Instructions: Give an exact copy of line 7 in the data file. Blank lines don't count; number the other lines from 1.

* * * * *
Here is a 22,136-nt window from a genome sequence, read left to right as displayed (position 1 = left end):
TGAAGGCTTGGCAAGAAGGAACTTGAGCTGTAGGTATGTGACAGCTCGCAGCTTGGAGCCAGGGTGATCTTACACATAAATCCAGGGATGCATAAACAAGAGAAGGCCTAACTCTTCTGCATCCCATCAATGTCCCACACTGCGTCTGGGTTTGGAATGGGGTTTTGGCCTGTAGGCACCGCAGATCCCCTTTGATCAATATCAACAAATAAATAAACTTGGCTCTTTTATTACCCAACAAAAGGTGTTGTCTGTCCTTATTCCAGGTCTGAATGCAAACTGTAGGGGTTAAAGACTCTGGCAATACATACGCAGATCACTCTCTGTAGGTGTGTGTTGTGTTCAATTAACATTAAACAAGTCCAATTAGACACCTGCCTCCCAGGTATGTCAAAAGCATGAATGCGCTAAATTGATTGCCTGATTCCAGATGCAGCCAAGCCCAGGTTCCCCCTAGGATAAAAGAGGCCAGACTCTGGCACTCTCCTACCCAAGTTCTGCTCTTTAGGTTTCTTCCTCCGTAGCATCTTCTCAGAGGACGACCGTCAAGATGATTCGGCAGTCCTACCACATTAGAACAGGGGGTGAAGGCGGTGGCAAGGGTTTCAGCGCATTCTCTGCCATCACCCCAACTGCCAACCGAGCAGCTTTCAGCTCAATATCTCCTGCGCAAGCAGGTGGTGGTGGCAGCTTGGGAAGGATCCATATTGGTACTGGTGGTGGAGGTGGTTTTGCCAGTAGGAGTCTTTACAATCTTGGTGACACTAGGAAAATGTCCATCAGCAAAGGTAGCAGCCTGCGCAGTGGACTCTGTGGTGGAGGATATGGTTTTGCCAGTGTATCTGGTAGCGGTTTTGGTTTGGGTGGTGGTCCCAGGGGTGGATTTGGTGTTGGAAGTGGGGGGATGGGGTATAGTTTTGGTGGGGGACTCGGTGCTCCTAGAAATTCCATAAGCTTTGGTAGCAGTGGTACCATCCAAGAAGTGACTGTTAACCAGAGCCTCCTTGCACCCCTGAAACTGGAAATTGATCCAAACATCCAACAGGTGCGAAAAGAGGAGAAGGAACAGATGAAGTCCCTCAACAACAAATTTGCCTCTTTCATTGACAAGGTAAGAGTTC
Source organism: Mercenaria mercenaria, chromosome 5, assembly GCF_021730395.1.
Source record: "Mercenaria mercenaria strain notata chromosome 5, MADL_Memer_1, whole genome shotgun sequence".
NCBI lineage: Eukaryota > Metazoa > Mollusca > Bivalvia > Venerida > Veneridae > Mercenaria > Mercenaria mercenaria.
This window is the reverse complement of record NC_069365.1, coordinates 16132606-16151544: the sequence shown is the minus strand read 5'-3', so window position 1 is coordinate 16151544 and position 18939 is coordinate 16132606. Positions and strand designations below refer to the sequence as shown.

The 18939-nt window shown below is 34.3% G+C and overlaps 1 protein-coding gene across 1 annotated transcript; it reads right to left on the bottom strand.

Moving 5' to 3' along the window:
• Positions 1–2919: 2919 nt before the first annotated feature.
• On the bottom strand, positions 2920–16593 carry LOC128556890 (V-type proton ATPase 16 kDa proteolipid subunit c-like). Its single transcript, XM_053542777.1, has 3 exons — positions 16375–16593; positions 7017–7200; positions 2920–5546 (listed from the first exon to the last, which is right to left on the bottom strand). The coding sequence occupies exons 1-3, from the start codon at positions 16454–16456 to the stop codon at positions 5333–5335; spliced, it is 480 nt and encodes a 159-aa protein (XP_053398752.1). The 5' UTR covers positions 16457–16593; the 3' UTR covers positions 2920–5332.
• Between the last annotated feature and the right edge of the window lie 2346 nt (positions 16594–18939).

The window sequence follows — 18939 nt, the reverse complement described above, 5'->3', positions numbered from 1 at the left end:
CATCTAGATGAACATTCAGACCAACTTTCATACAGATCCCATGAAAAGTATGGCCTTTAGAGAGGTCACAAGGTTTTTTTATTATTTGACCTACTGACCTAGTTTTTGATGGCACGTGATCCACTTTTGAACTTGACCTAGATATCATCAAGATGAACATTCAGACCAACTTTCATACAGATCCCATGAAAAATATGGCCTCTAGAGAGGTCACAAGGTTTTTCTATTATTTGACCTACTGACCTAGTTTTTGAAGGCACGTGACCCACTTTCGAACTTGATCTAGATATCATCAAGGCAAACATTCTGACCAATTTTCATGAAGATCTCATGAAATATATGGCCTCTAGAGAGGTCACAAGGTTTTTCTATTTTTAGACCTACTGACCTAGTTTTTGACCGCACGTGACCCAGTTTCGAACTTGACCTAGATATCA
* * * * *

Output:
The 18939-nt window shown below is 34.3% G+C and overlaps 1 protein-coding gene across 1 annotated transcript; it reads right to left on the bottom strand.